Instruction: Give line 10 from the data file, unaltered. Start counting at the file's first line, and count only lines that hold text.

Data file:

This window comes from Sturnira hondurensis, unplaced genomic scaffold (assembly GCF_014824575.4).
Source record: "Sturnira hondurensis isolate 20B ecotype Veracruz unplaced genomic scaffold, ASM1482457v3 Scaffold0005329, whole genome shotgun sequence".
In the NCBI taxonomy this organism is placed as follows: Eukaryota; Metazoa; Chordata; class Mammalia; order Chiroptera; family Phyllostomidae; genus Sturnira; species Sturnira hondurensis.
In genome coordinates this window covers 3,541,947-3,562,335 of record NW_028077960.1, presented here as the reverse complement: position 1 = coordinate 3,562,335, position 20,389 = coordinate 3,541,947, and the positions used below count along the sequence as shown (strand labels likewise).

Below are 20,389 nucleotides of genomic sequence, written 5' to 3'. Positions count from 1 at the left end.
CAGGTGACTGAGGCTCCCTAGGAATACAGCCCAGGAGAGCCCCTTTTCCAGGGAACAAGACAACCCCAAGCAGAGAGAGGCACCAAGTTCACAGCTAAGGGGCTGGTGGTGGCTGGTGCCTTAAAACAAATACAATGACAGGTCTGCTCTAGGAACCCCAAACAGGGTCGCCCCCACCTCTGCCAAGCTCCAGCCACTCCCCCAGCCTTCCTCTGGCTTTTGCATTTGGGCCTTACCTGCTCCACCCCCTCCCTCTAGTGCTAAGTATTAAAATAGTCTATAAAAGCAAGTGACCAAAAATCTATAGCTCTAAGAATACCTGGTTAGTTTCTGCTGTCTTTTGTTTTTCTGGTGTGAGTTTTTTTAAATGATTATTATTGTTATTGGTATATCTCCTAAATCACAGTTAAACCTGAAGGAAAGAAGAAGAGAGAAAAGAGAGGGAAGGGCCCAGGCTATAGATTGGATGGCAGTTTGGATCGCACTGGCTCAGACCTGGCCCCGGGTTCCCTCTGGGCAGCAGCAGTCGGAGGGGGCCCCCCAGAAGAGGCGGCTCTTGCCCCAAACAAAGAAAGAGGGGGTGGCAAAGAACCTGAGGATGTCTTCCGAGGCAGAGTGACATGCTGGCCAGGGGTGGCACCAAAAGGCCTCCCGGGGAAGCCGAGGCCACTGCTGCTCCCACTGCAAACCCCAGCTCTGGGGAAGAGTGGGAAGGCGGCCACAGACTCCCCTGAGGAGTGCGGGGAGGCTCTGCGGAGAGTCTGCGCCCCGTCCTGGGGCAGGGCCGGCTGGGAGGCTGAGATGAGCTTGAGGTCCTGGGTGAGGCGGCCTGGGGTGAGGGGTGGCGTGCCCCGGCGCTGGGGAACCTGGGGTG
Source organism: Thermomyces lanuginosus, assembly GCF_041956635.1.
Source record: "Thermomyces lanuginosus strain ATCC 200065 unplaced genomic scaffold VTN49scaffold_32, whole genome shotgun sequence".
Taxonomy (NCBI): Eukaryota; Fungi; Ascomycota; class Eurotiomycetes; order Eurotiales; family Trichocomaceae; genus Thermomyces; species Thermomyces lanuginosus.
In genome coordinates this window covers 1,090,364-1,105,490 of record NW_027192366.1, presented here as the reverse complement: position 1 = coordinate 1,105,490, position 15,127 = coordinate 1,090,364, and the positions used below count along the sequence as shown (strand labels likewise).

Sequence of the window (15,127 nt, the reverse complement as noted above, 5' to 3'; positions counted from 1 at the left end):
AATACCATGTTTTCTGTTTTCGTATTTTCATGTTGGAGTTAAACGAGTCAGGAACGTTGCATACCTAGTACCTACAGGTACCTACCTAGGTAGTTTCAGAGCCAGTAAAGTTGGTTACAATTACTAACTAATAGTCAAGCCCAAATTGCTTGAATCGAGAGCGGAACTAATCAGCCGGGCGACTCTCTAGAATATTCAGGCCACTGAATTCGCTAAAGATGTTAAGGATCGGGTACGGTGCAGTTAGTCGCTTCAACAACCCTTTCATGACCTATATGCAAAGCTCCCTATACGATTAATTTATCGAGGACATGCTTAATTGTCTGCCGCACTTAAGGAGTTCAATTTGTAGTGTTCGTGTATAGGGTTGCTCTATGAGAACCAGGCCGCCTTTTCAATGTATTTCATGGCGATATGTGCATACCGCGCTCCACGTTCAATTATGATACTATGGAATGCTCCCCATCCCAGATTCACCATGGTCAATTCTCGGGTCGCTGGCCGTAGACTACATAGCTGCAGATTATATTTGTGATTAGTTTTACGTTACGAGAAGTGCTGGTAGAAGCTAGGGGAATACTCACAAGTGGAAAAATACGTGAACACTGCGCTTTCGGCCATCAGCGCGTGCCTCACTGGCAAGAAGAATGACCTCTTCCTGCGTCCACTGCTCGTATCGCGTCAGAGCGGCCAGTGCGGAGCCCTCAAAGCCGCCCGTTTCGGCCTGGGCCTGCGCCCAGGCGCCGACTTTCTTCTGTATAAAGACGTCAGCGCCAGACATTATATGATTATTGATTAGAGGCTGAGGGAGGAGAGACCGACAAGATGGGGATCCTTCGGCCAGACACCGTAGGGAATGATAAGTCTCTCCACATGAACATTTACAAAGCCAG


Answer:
In genome coordinates this window covers 1,090,364-1,105,490 of record NW_027192366.1, presented here as the reverse complement: position 1 = coordinate 1,105,490, position 15,127 = coordinate 1,090,364, and the positions used below count along the sequence as shown (strand labels likewise).